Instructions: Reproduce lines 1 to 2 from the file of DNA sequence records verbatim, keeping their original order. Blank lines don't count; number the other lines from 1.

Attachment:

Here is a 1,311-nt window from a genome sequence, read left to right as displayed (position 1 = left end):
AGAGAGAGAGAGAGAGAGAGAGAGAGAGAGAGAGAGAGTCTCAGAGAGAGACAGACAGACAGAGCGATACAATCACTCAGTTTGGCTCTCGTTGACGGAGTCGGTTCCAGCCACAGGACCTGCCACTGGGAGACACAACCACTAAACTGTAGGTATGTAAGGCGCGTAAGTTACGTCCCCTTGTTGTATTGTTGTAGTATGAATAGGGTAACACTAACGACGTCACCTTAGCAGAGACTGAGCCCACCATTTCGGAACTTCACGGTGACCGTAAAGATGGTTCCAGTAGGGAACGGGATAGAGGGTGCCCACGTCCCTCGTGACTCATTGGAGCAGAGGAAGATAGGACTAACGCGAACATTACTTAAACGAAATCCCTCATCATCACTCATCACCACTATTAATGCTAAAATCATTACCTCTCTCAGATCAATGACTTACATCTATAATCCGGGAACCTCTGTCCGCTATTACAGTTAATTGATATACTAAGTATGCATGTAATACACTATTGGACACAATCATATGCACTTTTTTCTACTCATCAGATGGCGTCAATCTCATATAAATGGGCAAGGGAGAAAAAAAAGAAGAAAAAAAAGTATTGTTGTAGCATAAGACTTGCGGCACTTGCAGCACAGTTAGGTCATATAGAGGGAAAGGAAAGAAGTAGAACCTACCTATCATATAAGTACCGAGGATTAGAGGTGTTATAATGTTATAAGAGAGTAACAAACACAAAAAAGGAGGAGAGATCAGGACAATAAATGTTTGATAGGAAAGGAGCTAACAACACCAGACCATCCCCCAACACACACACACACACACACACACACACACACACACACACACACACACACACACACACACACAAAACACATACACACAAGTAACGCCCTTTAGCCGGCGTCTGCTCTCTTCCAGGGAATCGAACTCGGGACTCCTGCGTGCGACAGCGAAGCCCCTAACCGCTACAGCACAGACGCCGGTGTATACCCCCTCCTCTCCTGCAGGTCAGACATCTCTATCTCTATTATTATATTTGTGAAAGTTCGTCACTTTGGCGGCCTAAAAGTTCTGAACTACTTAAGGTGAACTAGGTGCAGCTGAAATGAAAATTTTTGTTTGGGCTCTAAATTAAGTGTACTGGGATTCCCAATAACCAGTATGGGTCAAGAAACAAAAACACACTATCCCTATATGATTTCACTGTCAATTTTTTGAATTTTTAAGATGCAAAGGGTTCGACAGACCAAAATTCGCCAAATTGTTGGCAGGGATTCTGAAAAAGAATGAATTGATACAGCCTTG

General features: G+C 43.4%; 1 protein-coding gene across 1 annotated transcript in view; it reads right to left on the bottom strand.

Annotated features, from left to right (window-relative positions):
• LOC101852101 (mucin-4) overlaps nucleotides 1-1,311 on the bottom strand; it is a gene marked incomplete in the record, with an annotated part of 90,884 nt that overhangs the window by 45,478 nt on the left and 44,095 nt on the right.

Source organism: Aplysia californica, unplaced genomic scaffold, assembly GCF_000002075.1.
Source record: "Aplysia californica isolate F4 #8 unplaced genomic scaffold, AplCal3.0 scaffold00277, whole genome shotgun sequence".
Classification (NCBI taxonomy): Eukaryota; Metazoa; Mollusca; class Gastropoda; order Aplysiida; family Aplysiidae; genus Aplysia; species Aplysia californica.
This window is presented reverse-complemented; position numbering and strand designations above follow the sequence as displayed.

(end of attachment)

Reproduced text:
Here is a 1,311-nt window from a genome sequence, read left to right as displayed (position 1 = left end):
AGAGAGAGAGAGAGAGAGAGAGAGAGAGAGAGAGAGAGTCTCAGAGAGAGACAGACAGACAGAGCGATACAATCACTCAGTTTGGCTCTCGTTGACGGAGTCGGTTCCAGCCACAGGACCTGCCACTGGGAGACACAACCACTAAACTGTAGGTATGTAAGGCGCGTAAGTTACGTCCCCTTGTTGTATTGTTGTAGTATGAATAGGGTAACACTAACGACGTCACCTTAGCAGAGACTGAGCCCACCATTTCGGAACTTCACGGTGACCGTAAAGATGGTTCCAGTAGGGAACGGGATAGAGGGTGCCCACGTCCCTCGTGACTCATTGGAGCAGAGGAAGATAGGACTAACGCGAACATTACTTAAACGAAATCCCTCATCATCACTCATCACCACTATTAATGCTAAAATCATTACCTCTCTCAGATCAATGACTTACATCTATAATCCGGGAACCTCTGTCCGCTATTACAGTTAATTGATATACTAAGTATGCATGTAATACACTATTGGACACAATCATATGCACTTTTTTCTACTCATCAGATGGCGTCAATCTCATATAAATGGGCAAGGGAGAAAAAAAAGAAGAAAAAAAAGTATTGTTGTAGCATAAGACTTGCGGCACTTGCAGCACAGTTAGGTCATATAGAGGGAAAGGAAAGAAGTAGAACCTACCTATCATATAAGTACCGAGGATTAGAGGTGTTATAATGTTATAAGAGAGTAACAAACACAAAAAAGGAGGAGAGATCAGGACAATAAATGTTTGATAGGAAAGGAGCTAACAACACCAGACCATCCCCCAACACACACACACACACACACACACACACACACACACACACACACACACACACACACACACACAAAACACATACACACAAGTAACGCCCTTTAGCCGGCGTCTGCTCTCTTCCAGGGAATCGAACTCGGGACTCCTGCGTGCGACAGCGAAGCCCCTAACCGCTACAGCACAGACGCCGGTGTATACCCCCTCCTCTCCTGCAGGTCAGACATCTCTATCTCTATTATTATATTTGTGAAAGTTCGTCACTTTGGCGGCCTAAAAGTTCTGAACTACTTAAGGTGAACTAGGTGCAGCTGAAATGAAAATTTTTGTTTGGGCTCTAAATTAAGTGTACTGGGATTCCCAATAACCAGTATGGGTCAAGAAACAAAAACACACTATCCCTATATGATTTCACTGTCAATTTTTTGAATTTTTAAGATGCAAAGGGTTCGACAGACCAAAATTCGCCAAATTGTTGGCAGGGATTCTGAAAAAGAATGAATTGATACAGCCTTG